Review: The Sheikh and the Servant by Sonja Spencer

Trapped in his life as a pleasure slave, Noori serves each master who passes through the amir’s realm. No one sees beyond the slave’s body—no one bothers to look—until the sheikh of a desert tribe discovers the once-free, educated man could be an asset to his business. Noori’s life is turned upside down as the sheikh takes him to his new home, where he will discover new challenges, new people, the possibility of freedom, and the irresistible lure of love.

One of Dreamspinner’s Timeless Dreams category which they describe as: “While reaction to same-sex relationships throughout time and across cultures has not always been positive, these stories celebrate M/M love in a manner that may address, minimize, or ignore historical stigma.”

Review by Vashtan (warning – plot spoilers)

Okay, this review was two weeks in the making. When I got the list of titles to be reviewed, I was quite excited. Finally one of those fabled “sheikh stories” that I‘ve heard people talk about! I haven’t read a single one of them in my life, so, to me, that was like dipping my toes into something new and exciting. I read the text in one day, mostly morbidly fascinated from page one.

This is not a kind review, but honestly, this book deserves very little kindness. I don’t actually enjoy ripping books apart, I am a reviewer because I love reading and I adore finding a good book in unexpected places and getting to know authors that I haven’t read before to add to my “authors to buy” list.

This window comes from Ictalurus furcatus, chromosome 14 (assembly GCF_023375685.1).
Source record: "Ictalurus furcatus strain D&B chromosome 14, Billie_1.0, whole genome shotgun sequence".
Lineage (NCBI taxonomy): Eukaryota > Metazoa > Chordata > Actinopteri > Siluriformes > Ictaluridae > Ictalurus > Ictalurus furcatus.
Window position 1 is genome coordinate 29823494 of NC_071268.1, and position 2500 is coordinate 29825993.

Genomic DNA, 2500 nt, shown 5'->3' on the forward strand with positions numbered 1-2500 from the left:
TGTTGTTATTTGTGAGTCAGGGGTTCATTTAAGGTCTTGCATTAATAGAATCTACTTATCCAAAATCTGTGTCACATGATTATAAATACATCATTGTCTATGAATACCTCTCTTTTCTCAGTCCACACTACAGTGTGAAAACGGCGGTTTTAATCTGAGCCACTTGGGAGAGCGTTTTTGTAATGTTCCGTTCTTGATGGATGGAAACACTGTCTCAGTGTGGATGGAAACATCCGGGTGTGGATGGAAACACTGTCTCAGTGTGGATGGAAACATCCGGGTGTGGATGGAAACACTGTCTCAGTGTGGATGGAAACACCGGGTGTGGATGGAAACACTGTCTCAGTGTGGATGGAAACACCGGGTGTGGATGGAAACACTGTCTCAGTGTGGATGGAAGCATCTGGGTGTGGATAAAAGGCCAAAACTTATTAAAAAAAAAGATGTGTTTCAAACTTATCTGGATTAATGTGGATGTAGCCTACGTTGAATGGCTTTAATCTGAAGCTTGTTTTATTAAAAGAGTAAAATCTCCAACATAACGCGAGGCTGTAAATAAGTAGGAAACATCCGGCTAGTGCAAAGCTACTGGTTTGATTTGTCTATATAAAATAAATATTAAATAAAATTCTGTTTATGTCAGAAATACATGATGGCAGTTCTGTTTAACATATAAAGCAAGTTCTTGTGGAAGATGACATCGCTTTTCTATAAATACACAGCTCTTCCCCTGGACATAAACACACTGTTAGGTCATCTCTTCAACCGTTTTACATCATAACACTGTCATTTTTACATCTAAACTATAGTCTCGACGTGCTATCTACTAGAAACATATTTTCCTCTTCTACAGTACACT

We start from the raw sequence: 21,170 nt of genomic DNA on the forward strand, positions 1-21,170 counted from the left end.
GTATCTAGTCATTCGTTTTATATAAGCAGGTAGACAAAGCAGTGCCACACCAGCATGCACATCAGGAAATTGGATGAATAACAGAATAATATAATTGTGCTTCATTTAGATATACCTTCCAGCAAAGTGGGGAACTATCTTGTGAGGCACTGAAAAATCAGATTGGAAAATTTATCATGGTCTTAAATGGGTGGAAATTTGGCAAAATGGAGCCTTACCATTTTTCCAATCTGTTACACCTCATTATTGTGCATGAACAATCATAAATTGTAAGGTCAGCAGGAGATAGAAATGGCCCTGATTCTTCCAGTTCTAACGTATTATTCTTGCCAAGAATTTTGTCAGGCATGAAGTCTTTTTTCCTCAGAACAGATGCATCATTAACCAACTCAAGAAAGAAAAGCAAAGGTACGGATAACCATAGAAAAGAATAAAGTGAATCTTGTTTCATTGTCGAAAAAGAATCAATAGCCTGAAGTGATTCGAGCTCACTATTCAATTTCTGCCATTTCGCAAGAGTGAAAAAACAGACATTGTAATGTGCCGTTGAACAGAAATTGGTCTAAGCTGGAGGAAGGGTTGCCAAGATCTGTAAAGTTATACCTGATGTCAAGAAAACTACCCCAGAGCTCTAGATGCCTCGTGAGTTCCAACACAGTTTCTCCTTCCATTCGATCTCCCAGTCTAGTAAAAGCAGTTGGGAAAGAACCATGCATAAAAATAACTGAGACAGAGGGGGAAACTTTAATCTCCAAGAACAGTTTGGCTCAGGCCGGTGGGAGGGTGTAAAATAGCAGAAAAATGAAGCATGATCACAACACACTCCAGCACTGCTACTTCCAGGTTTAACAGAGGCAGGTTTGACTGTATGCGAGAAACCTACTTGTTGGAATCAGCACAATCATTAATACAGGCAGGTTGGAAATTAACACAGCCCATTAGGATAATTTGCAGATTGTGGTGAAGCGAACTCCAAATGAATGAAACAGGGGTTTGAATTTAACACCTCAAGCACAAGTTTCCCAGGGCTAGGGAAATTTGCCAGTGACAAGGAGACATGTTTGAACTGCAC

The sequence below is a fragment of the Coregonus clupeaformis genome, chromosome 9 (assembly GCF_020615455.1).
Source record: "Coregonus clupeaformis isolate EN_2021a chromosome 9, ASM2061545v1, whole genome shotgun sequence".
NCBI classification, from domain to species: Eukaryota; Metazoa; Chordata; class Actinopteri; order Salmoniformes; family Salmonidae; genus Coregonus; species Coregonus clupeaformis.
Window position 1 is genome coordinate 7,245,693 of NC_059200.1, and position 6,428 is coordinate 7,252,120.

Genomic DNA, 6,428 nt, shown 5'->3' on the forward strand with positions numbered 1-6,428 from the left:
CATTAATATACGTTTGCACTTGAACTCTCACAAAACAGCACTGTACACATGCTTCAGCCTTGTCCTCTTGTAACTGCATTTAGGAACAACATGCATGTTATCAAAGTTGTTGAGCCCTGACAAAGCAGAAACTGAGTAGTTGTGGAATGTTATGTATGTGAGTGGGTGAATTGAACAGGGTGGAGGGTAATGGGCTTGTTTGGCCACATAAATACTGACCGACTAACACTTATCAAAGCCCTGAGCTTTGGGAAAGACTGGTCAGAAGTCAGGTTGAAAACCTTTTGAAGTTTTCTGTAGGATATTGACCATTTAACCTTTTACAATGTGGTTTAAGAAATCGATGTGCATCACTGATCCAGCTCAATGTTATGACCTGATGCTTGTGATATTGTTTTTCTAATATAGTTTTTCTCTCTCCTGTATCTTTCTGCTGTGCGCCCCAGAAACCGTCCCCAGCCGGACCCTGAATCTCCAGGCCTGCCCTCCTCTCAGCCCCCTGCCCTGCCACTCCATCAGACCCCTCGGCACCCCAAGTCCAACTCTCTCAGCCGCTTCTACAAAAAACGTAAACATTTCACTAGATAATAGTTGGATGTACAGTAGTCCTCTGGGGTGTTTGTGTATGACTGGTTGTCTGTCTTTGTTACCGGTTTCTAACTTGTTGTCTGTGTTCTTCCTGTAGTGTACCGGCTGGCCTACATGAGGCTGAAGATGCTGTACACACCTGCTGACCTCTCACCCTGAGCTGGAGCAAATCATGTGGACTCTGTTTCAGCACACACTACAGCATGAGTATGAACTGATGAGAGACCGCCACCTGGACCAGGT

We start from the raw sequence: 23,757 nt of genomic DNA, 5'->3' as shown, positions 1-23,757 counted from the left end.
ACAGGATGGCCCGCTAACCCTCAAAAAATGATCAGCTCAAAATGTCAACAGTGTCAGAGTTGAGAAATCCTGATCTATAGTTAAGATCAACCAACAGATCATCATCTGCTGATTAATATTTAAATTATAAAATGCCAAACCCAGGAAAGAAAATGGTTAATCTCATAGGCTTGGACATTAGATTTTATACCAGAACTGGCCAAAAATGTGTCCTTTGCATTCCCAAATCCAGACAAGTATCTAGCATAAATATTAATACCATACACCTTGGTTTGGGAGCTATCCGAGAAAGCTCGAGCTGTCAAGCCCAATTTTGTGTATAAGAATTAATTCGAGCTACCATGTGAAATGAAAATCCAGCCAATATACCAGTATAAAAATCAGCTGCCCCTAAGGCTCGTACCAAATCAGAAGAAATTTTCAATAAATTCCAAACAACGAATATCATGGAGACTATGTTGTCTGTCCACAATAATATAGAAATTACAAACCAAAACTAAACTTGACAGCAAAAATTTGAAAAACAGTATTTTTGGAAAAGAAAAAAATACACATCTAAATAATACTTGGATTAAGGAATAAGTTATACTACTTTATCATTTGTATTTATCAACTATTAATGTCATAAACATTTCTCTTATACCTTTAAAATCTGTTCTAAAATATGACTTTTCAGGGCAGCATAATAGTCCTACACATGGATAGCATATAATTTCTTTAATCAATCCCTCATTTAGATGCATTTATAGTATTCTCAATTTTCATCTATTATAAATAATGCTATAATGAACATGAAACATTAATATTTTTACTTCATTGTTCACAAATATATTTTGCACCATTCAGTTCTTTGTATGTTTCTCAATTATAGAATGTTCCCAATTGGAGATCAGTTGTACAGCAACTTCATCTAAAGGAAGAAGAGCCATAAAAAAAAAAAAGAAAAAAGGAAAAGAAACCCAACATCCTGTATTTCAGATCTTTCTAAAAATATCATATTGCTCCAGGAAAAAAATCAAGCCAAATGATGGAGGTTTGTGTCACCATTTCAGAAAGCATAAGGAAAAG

I was glad that this book is almost ahistorical, so I thought I could ignore it and move on, forgetting I ever read it, but reading a few other reviews on Speak Its Name, I realized that just because it has next to no discernible setting and is a punch to the face of any intelligent reader, that doesn’t mean it’s not meant as historical. So I will treat it like that. Good things first: the cover is fine (no poser cover, no soft-porn male torso), and the style isn’t offensively bad, for the most part.

This is a short, 158 page story about Noori, a former pleasure slave, who is bought by the eponymous sheik. He lives with the sheikh as his “trusted servant” and they sleep in the same bed for many months. Noori is trained as a pleasure slave, and has been badly traumatized by it. The sheikh is the first man he really wants, but also the first man that doesn’t touch him. To those readers who like a lot of sex with their pleasure slaves, the only sex scene is on the last few pages, and it was… really fairly purple. If that was the pay-off for the other 155 pages of drivel, it didn’t work for me. The sheikh and Noori sleep in the same bed, cuddling a little, but nothing happens. You could think they are celibate nuns rather than men. Noori desires his master, but is too timid to do anything about it, so what we get is this simpering, wide-eyed slave adoring the sheikh for a long time.